During 2003-6, the Tongariro National Park Management Plan was reviewed and the two wilderness areas within the national park confirmed as important zoning entities. All the other conservation park (mainly ‘forest park’) management plans ceased as stand-alone documents (but were hopefully subsumed into regional CMSs). Kaimanawa Forest Park alone among the 20-or-so conservation parks was allowed to continue with a specific management plan. Indeed, the KFP plan drafts produced by DOC Tongariro/Taupo staff generated 224 submissions during 2005-6 and several days of hearings were required to hear many stakeholders vigorously submitting in person.

Interestingly, the critical need for a robust KFP management plan (and process) was clearly demonstrated to out-of-touch DOC senior management in Head Office by the fact that the Kaimanawa issues – threats to biodiversity, public access, the management of deer and recreational hunting, and the protection of wilderness values in the Rangitikei Remote Experience Zone (REZ) — were sufficiently controversial to generate 50% more submissions than the number for the Tongariro National Park management plan review (despite the latter being one of our most important national parks and a world heritage area to boot!). Indeed, the reviews of both the Tongariro NP and Kaimanawa FP management plans spanned 5 years (2003-7), and the successful outcome was the result of a lot of hard work by both DOC staff and members of the Tongariro/Taupo Conservation Board, and their willingness to listen to the views of a wide range of stakeholders – iwi, skiers, trampers, hunters, concessionaires, fishers, conservation NGOs, etc. It was a good demonstration of how much a wide cross-section of the interested public care about the wise management of their natural and cultural heritage.

The Wilderness Character of the Rangitikei Remote Experience Zone

It is now 10 years since the release of the Kaimanawa Forest Park Management Plan (KFPMP) in July 2007 and it is worth reflecting on some of its excellent provisions for wilderness protection – and how well DOC and park users have respected them. The preface to the plan states:

“Kaimanawa Forest Park is a place with unique values. Its wilderness character, natural resources, and outstanding recreational opportunities attract people looking to ‘get away from it all’. Protection of the park’s wilderness character is emphasised throughout the plan.”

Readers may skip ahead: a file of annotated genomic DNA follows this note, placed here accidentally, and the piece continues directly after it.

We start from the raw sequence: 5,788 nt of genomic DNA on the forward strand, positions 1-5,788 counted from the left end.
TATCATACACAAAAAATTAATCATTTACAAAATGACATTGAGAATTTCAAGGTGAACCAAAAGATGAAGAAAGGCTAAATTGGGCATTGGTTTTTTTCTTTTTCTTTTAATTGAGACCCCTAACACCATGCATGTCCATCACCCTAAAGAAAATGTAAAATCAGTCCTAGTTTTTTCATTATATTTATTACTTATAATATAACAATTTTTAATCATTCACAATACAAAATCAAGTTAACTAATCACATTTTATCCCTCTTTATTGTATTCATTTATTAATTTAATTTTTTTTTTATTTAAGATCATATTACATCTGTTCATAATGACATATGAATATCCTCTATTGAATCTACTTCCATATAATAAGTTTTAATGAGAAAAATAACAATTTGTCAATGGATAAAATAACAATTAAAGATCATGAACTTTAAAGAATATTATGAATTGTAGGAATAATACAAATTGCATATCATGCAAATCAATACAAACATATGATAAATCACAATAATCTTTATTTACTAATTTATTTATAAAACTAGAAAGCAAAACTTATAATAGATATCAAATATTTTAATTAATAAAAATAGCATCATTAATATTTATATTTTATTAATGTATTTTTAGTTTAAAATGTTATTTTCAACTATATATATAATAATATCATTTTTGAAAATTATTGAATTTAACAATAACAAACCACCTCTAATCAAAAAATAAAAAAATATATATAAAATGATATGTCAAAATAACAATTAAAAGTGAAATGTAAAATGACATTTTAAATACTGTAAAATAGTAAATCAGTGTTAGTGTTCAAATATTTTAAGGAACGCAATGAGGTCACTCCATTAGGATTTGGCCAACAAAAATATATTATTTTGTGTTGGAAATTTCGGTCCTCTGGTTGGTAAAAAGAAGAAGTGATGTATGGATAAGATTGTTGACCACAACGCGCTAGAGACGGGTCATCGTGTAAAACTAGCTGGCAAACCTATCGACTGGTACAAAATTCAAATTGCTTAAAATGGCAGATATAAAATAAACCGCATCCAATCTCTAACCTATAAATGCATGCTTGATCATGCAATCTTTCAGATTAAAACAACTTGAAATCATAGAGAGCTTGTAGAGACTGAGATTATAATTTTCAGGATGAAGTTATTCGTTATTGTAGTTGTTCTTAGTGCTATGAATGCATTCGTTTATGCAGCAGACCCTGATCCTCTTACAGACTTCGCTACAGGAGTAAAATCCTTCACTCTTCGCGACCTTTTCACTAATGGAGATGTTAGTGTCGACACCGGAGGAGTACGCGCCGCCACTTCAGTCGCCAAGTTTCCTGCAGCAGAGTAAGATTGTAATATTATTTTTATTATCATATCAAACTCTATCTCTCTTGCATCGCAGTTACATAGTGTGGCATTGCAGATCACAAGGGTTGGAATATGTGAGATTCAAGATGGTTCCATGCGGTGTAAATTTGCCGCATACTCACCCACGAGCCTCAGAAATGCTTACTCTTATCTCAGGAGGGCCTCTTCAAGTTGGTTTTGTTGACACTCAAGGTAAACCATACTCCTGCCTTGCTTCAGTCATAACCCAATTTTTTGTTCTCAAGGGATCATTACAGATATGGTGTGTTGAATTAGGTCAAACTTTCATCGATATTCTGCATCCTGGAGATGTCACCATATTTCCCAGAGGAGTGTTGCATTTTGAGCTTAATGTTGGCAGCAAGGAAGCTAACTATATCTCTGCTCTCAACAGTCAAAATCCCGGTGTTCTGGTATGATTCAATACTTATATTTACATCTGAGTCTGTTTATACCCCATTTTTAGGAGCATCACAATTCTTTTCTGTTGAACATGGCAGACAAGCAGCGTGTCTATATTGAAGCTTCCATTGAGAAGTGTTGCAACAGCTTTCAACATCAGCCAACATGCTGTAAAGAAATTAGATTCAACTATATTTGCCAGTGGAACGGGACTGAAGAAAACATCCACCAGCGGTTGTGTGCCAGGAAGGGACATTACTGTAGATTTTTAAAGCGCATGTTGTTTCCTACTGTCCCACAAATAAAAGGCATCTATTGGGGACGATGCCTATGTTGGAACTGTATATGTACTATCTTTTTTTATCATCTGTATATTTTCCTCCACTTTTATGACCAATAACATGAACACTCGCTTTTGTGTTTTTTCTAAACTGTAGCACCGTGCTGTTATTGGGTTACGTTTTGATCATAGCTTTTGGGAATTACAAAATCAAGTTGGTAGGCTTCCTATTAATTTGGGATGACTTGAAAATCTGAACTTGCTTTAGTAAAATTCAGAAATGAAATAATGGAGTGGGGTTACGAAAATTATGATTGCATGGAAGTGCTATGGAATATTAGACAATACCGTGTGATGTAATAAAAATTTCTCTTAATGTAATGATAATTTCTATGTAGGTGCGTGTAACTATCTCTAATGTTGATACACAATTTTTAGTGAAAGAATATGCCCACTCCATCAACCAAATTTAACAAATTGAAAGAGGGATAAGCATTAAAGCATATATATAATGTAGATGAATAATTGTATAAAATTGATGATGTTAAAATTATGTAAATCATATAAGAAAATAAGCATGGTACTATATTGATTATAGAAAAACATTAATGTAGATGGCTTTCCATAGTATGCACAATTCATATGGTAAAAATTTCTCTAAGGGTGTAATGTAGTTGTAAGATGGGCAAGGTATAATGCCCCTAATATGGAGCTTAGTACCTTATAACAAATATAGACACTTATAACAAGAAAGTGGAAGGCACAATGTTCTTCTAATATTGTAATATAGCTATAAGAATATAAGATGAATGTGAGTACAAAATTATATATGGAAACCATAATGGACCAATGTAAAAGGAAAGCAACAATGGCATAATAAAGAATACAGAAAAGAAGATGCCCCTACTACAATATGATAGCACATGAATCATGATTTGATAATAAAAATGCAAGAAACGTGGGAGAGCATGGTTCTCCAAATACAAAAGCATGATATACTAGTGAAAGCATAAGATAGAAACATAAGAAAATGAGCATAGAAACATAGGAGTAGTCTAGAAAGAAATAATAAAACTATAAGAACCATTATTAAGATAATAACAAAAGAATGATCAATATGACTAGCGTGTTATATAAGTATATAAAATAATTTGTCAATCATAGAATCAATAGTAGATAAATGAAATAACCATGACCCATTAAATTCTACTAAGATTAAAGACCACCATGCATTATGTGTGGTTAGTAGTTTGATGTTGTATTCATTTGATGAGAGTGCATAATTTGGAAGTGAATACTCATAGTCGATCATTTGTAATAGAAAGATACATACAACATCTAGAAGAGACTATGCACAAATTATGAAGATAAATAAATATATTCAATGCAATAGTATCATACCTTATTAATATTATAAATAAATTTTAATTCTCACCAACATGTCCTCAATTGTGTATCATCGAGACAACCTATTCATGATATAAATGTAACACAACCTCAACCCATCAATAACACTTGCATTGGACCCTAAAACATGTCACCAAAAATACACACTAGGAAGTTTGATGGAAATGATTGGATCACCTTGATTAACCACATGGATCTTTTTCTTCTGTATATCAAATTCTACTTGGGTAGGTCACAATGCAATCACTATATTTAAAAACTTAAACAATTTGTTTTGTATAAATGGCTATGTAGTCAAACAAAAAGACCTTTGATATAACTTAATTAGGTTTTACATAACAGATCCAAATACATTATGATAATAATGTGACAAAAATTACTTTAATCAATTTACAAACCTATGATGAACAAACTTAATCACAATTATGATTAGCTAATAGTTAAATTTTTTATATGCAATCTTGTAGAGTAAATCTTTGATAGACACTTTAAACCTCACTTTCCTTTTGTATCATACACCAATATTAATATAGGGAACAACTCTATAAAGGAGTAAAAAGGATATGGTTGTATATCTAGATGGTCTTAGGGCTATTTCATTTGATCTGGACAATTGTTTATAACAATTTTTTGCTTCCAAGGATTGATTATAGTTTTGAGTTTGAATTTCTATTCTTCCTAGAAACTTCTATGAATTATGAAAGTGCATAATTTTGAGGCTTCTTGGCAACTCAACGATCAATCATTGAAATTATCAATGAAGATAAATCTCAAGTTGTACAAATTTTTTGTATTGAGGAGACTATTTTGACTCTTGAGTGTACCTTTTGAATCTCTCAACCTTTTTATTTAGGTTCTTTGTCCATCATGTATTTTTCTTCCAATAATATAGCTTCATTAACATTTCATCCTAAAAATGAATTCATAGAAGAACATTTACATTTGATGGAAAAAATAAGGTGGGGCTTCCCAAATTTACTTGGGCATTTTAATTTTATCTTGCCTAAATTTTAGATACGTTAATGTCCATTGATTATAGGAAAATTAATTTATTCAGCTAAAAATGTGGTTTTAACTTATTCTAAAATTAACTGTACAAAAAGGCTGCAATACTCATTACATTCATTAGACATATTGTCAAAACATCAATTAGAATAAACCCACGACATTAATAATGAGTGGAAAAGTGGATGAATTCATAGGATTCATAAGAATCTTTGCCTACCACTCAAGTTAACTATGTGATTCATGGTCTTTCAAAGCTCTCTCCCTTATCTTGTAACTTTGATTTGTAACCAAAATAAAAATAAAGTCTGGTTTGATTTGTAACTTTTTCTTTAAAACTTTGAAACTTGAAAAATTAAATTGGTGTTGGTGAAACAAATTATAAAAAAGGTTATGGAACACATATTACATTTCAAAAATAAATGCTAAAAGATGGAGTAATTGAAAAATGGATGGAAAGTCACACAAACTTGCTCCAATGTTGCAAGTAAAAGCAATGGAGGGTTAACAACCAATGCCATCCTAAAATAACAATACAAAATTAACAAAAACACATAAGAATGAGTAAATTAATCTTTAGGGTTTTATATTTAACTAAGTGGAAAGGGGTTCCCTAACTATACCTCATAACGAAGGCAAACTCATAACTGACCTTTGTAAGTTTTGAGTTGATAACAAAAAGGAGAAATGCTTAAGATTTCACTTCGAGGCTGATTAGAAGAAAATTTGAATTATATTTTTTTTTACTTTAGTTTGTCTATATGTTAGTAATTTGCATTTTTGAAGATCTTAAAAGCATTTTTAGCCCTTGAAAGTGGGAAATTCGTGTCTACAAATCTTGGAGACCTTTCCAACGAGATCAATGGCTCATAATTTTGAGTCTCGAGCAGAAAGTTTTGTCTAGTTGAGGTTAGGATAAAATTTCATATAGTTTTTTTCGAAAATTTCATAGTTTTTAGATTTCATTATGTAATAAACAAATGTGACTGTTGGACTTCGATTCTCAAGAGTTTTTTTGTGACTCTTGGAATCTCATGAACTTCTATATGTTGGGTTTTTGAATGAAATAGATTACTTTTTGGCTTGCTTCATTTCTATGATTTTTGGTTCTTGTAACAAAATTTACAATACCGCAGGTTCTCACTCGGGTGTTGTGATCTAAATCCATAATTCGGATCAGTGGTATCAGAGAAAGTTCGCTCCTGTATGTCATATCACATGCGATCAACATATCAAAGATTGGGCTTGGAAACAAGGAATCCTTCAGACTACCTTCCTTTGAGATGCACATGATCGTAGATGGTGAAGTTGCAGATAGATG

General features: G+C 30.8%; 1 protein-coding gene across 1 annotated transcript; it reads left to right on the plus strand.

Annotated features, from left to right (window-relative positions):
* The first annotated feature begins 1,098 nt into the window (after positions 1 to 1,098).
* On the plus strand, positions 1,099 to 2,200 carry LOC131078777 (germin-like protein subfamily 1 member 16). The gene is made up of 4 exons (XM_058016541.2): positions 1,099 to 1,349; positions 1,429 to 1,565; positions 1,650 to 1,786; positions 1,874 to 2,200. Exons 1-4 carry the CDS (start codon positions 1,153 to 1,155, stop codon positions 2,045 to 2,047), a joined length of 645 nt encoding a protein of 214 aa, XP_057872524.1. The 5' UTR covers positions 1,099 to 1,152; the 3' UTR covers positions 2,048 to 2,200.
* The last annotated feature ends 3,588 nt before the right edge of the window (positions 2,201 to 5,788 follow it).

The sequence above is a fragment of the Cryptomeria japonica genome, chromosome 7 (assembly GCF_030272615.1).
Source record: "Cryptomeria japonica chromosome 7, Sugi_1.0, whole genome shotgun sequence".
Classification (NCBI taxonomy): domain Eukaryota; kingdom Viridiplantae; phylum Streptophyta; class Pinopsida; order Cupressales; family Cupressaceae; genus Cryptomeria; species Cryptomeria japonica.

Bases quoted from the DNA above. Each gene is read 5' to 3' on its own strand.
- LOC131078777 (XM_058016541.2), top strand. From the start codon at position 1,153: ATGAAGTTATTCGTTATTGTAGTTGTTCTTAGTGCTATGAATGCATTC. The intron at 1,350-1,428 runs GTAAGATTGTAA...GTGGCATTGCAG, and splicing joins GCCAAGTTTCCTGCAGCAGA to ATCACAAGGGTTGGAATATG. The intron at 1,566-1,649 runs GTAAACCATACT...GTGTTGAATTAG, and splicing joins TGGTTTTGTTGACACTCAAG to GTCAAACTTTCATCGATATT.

Looking from Middle Range across upper Rangitikei to Makorako (1727m) at the north-eastern edge of the Rangitikei Remote Experience Zone.  Photo: Les Molloy

Accordingly, the plan stipulated that there would continue to be no facilities in the Rangitikei REZ, and helicopter operations would only be for emergencies and management purposes. The previous policy of allowing landing on the Whakamarumaru and Otamateanui tops and within Ecology Stream to facilitate recreational hunting of deer was to be discontinued. The “ecological benefit of the number of deer shot has been minimal and the noise and presence of aircraft conflicts with ……. the Rangitikei REZ’s wilderness character” (KFPMP, p.102).

Other provisions to retain the wilderness character in the REZ were the restricting of any new concessions, limiting the total number of concessions, and restricting the number of people in any commercial party to three (including the guide).

Finally, the long-standing idea of a fully-fledged ‘Kaimanawa Wilderness Area’ is not dead and the option is there for any future park users and/or kaitiaki to pursue. For the final word in the KFPMP leaves the door open….

“The possibility of establishing a Kaimanawa Wilderness Area has not been abandoned. A remote experience classification is established over this area to prevent irreversible management decisions which would compromise any future Kaimanawa Wilderness Area option.” (KFPMP, p.47)


(this article first appeared in Tongariro – the journal of the Tongariro Natural History Society).